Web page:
Here the evidence as to conspiracy, the agreement and overt acts in furtherance thereof, is well established and complete, as to source, distribution, and sale of genuine drugs, without any contamination from the evidence respecting the May 20th transaction. The May 20th transaction was merely the last of a series. It is true, of course, that we may engage in countless hypotheses as to the possible effects of the other counts here not passed upon, as to recidivism and future impeachment,19 and we are aware, as well, that this question comes before us on direct appeal and not on collateral attack.20 It must be observed, however, that literal application of such speculative consequences, resting upon a supposition of defendant's continued criminality, would effectively bar the application of the rule "as a convenient tool to be employed by a reviewing court."21

18

We would note, finally, that the concurrent sentence doctrine comes to us against a background of ever-increasing dockets with the demands upon our time of literally thousands of litigants equally deserving. While it is our hope and endeavor that, despite such loads, we never, so far as within our power, permit injustice to go unreversed, yet at the same time we will turn away, without opinion, from the consideration of issues in criminal cases which, on balance, will not substantially alleviate the punishment imposed if decided in defendant's favor. The luxury of time is denied us. We are, even now, overdrawn on this resource.

19

Affirmed.

*

TALBOT SMITH, Senior District Judge, Eastern District of Michigan, Southern Division, sitting by designation

1

Count IV of the indictment charged attempting to distribute methamphetamine in violation of 21 U.S.C. §§ 841(a)(1) & 846; Count V, attempting to possess with intent to distribute methamphetamine in violation of the same statutes; Count VI, carrying a firearm during the commission of a felony in violation of 18 U.S.C. § 924(c)(2)

21 U.S.C. § 841(a) provides:

Except as authorized by this subchapter, it shall be unlawful for any person knowingly or intentionally

(1) to manufacture, distribute, or dispense, or possess with intent to manufacture, distribute, or dispense, a controlled substance * * * .

21 U.S.C. § 846 provides:

Any person who attempts or conspires to commit any offense defined in this subchapter is punishable by imprisonment or fine or both which may not exceed the maximum punishment prescribed for the offense, the commission of which was the object of the attempt or conspiracy.

18 U.S.C. § 924(c) provides, in relevant part:

Whoever

(2) carries a firearm unlawfully during the commission of any felony for which he may be prosecuted in a court of the United States, shall, in addition to the punishment provided for the commission of such felony, be sentenced to a term of imprisonment for not less than one year nor more than ten years.

2

This knowledge is established by the jury's verdict under the court's instructions. It is conceded by defendant that the record on appeal is that he possessed and distributed tablets which he believed to be illicit methamphetamine tablets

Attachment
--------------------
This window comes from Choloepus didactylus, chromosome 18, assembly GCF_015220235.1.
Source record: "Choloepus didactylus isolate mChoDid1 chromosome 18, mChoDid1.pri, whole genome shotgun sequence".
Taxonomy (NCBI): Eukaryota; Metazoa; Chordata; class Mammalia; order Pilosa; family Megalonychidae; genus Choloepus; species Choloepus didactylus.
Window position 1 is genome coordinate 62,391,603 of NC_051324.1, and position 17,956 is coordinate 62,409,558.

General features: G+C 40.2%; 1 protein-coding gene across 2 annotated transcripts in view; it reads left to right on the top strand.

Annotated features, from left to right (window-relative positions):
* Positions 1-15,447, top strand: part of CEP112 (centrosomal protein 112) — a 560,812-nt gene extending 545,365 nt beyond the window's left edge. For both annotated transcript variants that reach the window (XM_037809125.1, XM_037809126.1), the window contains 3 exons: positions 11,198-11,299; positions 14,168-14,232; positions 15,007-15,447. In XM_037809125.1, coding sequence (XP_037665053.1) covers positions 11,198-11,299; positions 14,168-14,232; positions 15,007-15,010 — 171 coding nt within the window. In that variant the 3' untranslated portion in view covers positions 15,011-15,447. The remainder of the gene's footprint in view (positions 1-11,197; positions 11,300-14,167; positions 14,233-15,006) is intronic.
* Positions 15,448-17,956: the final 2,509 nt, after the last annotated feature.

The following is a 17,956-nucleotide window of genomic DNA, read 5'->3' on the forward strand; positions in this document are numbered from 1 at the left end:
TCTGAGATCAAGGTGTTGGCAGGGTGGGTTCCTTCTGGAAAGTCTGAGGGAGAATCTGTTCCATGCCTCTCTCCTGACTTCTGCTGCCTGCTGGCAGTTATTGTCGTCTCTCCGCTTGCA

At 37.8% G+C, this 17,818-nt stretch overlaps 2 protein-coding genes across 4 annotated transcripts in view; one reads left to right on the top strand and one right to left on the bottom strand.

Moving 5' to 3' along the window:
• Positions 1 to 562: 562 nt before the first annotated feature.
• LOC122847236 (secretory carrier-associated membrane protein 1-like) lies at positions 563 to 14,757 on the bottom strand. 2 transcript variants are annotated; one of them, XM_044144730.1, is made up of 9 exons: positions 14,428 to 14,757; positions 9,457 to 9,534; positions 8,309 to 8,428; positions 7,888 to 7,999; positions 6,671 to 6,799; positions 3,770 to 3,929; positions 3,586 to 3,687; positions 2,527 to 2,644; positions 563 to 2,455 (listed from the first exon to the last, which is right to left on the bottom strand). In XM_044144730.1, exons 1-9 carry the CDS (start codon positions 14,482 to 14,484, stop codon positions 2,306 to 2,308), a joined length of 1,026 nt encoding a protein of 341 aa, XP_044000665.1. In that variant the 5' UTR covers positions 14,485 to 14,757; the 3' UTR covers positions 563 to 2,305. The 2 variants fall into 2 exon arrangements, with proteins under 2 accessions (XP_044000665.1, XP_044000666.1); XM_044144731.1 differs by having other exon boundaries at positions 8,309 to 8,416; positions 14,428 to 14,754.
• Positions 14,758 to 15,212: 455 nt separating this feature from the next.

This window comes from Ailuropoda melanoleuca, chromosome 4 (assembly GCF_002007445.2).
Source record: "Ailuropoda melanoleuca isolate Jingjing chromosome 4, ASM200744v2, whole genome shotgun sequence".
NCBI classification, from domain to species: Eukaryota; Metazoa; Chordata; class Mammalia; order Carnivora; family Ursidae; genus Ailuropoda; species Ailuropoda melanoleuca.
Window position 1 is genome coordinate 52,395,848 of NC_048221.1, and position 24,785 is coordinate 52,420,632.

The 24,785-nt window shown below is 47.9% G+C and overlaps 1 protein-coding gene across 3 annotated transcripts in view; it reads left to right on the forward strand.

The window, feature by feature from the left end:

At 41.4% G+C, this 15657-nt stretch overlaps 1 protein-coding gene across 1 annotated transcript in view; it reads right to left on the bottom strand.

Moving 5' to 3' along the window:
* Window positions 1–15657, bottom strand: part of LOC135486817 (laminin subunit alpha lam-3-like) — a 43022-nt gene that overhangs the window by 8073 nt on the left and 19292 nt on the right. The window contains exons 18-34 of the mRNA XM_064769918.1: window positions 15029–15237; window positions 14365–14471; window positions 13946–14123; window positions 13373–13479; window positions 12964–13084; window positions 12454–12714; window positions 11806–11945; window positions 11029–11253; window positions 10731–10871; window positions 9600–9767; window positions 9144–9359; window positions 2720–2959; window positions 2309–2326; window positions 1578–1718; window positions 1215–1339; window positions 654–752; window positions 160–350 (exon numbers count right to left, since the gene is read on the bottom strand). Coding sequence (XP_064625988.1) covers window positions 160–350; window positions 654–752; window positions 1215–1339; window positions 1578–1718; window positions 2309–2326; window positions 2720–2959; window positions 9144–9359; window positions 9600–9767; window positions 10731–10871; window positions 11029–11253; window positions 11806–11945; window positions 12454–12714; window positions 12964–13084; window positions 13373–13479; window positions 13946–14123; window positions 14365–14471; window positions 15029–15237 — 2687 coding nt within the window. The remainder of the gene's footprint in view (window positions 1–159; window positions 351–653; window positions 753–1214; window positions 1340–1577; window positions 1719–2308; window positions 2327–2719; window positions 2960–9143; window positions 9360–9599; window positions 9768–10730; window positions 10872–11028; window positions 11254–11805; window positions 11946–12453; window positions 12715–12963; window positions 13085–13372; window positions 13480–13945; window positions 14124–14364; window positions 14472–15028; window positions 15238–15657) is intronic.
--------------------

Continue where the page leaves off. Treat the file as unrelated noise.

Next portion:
3

21 U.S.C. § 846 is quoted in note 1, supra

4

E. g., Coke, Third Institute 69 (1644)

5

Among the many articles published (see compilation in United States v. Berrigan, 482 F.2d 171, 187 n. 29 (3d Cir. 1973)), the following may be found particularly helpful: Arnold, Criminal Attempts The Rise and Fall of an Abstraction, 40 Yale L.J. 53 (1930); Elkind, Impossibility in Criminal Attempts: A Theorist's Headache, 54 Va.L.Rev. 20 (1968); Enker, Impossibility in Criminal Attempts Legality and the Legal Process, 53 Minn.L.Rev. 665 (1969), Hall, Criminal Attempt A Study of Foundations of Criminal Liability, 49 Yale L.J. 789 (1940); Sayre, Criminal Attempts, 41 Harv.L.Rev. 821 (1928)

6

Arnold, supra note 5, at 69 n. 46 (citations omitted)

7

United States v. Oviedo, 525 F.2d 881, 883 (5th Cir. 1976) (citing United States v. Berrigan, 482 F.2d 171 (3d Cir. 1973))

8

E. g., Hall, supra note 5, at 836

9

United States v. Heng Awkak Roman, 356 F.Supp. 434, 438 (S.D.N.Y.), aff'd, 484 F.2d 1271 (2d Cir. 1973), cert. denied, 415 U.S. 978, 94 S.Ct. 1565, 39 L.Ed.2d 874 (1974)

10

"(I)t was legally and factually impossible for appellant to commit the offenses charged in Counts IV, V and VI." Brief for Appellant at 11

11

See articles and cases cited in notes 5, 7 and 9, supra

12

United States v. Heng Awkak Roman, supra, 484 F.2d at 1272

13

See United States v. Oviedo, supra; United States v. Berrigan, supra; Ventimiglia v. United States, 242 F.2d 620, 625-26 (4th Cir. 1957); United States v. Heng Awkak Roman, supra; United States v. Hair, 356 F.Supp. 339 (D.D.C.1973)

14

See discussion in Berrigan, supra, 482 F.2d at 186, of proposed provisions of the Model Penal Code, proposals of the National Commission on Reform of Criminal Laws, and measures before Congress incorporating what are hoped to be clarifying statutory provisions

15

See Sanders, supra, 541 F.2d at 193

16

Benton v. Maryland, 395 U.S. 784, 791-93, 89 S.Ct. 2056, 23 L.Ed.2d 707 (1969)

17

Barnes v. United States, 412 U.S. 837, 93 S.Ct. 2357, 37 L.Ed.2d 380 (1973)

18

Id. at 848 n. 16, 93 S.Ct. at 2364

19

See Sibron v. New York, 392 U.S. 40, 50-58, 88 S.Ct. 1889, 20 L.Ed.2d 917 (1968)

20

See United States v. Neff, 525 F.2d 361, 364-65 (8th Cir. 1975) (Lay, J., concurring)

21

Sanders, supra, 541 F.2d at 193